Torch Electronics' gaming machines closely resemble slot machines such as this, but company officials say they are not gambling devices.
ST. LOUIS – Linn County prosecuting attorney Shiante McMahon has accused Missouri-based Torch Electronics of installing slot machines in violation of state law, but company officials say the devices are not slots.
“Torch’s no-chance game machines adhere to both the letter and spirit of all applicable laws,” Torch spokesman Greg Keller told the St. Louis Record. “They constitute neither games of chance or skill.”
The issue came to a head last year after police in Brookfield seized three of the machines from a local convenience store.
McMahon charged Torch with first-degree promotion of gambling, and company officials will appear in the Linn County Circuit Court on Feb. 27. If found guilty, company officials could face a fine of up to $10,000, according to a report in Casino.org.
“Torch will be defending our operations in Linn County to the utmost,” Keller told Casino.org. “We’re confident that, once local law enforcement and prosecutors there learn more about our entirely legal games, they will allow them to continue operating just as has happened all over the state.”
A slot machine must be operated in a licensed casino in Missouri.
According to the report, the Torch devices closely resemble slot machines. A player inserts money in the machine, then selects a game and a wager. A winner gets paid by a cashier at the store where the device is housed.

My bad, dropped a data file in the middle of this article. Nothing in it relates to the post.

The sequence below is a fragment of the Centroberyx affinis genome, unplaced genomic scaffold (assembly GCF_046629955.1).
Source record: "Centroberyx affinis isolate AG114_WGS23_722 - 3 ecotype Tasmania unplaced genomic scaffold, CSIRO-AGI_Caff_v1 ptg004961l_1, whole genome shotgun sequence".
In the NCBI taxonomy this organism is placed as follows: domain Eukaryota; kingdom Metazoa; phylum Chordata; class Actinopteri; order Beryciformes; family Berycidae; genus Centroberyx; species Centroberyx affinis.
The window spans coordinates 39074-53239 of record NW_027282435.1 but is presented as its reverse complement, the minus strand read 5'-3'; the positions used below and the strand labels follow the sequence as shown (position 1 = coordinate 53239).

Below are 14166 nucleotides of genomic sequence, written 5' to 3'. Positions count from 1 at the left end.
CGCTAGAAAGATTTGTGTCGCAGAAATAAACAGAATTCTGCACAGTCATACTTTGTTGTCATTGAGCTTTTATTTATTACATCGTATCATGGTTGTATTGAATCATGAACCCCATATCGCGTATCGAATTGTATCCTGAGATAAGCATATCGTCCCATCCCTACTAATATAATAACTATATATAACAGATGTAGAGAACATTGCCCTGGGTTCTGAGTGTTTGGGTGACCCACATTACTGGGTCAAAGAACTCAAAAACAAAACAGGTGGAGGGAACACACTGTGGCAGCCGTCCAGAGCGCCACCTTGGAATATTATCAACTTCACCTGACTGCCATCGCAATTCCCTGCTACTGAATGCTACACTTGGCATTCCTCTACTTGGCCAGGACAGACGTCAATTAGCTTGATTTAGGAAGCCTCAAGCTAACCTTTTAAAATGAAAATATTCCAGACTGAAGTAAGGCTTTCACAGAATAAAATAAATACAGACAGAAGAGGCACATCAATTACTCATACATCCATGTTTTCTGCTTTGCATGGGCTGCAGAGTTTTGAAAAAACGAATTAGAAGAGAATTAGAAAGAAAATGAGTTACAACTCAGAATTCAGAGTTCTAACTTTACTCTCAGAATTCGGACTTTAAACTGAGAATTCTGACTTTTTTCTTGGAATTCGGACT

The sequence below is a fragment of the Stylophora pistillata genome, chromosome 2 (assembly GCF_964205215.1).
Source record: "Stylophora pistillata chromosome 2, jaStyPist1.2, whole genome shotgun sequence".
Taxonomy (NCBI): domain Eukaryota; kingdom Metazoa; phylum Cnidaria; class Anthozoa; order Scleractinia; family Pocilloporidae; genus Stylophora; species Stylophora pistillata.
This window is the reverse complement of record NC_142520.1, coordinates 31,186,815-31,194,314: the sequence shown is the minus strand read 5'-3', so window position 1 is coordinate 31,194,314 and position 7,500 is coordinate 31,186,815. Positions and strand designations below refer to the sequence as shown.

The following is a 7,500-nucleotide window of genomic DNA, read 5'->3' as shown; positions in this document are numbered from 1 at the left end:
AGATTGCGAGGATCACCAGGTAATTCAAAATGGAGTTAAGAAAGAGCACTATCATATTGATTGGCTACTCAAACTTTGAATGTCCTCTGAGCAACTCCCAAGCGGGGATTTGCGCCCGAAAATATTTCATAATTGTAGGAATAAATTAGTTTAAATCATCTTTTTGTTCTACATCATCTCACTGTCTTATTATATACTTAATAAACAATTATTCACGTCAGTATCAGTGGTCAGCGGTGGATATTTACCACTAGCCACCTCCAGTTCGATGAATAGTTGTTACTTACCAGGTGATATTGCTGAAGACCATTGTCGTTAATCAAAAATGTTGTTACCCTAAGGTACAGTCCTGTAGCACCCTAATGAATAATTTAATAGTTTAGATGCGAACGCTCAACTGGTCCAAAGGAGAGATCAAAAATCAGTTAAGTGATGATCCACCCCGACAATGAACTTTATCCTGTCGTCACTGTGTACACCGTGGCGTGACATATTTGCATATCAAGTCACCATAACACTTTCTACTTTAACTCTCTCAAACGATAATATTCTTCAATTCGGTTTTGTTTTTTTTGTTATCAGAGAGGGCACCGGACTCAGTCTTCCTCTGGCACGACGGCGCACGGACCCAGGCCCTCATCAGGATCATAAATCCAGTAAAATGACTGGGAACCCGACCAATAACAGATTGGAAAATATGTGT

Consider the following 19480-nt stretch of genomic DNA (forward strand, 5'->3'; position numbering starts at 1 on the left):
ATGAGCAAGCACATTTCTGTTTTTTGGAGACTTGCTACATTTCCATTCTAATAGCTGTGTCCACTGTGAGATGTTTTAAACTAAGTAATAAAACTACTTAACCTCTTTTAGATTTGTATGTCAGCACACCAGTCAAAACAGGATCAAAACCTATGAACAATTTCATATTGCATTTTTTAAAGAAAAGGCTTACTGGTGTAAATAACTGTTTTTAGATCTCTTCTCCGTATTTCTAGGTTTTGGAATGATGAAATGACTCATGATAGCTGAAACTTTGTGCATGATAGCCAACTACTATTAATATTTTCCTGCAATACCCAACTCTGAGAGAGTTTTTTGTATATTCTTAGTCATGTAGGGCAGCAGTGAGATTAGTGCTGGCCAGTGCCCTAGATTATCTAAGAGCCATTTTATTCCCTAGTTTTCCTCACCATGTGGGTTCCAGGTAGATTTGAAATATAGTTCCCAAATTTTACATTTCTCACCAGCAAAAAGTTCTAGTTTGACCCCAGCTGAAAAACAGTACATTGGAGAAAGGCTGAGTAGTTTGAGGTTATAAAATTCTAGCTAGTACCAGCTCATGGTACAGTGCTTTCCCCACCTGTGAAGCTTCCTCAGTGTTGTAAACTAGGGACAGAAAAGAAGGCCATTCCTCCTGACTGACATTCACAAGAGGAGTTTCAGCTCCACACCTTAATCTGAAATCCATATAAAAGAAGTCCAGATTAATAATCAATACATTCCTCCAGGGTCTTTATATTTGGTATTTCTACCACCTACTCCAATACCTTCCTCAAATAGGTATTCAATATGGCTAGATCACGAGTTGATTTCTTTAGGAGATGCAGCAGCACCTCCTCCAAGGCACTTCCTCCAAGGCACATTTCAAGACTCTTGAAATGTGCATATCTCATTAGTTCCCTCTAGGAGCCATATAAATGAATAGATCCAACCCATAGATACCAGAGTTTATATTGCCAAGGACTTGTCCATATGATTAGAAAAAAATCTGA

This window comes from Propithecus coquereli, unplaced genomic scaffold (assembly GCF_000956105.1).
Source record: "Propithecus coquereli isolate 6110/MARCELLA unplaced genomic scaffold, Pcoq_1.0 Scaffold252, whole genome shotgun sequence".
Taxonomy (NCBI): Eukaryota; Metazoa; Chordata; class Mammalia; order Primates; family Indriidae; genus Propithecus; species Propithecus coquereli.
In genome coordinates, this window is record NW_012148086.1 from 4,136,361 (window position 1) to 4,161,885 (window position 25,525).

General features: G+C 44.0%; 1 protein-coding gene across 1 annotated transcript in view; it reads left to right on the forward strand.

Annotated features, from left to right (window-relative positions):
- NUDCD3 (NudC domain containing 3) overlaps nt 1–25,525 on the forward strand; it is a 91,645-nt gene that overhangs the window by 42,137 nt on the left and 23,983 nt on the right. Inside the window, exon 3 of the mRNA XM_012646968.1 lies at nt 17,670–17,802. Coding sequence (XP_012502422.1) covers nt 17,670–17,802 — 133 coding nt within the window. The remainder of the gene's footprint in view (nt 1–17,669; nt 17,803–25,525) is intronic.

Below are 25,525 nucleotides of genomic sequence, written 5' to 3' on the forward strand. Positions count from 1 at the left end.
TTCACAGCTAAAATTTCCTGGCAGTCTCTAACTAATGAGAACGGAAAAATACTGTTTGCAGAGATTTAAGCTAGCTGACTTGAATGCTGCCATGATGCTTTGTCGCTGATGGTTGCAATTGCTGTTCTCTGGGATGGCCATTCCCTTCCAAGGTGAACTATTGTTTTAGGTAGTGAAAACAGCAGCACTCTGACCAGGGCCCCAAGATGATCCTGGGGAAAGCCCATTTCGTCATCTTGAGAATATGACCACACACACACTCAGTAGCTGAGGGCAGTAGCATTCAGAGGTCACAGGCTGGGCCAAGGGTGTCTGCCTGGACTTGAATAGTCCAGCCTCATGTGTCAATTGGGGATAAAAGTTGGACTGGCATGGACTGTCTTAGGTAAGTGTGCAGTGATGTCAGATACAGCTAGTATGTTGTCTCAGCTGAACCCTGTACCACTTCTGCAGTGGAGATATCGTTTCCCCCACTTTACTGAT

The Missouri Gaming Commission concluded last year that the Torch machines are gambling devices, which makes them illegal if not located in a casino.
In addition to representing Torch, Keller is a political consultant who is working on President Trump’s reelection campaign in Missouri. He contributed $20,000 to Gov. Mike Parson’s reelection effort through a political action committee called "Uniting Missouri," Casino.org reported.
Torch was hit with a civil lawsuit in 2019 filed by TNT Amusements, a Pennsylvania-based arcade game supplier, after Midwest Petroleum Co. (also named as a defendant) replaced TNT machines with Torch devices at the Midwest Travel Plaza in Cuba, Mo.
Officials of the Missouri Lottery have expressed concern about the Torch devices, saying they are competing with lottery ticket sales, Casino.org reported. Unlike like legal slot machines, the devices are not regulated or taxed, and no proceeds go to public schools or colleges.
Keller said Torch is defending itself in the TNT lawsuit. He told the Record the company’s machines benefit Missouri's economy.
“Our machines are enjoyed at fraternal and charitable organizations across Missouri and at convenience stores, where they help nonprofits and family-owned small businesses increase their profitability and spur economic development," he said. "Scores of local prosecutors across Missouri have closely examined our proprietary machines and come to the only conclusion: Torch games fit well within the law.”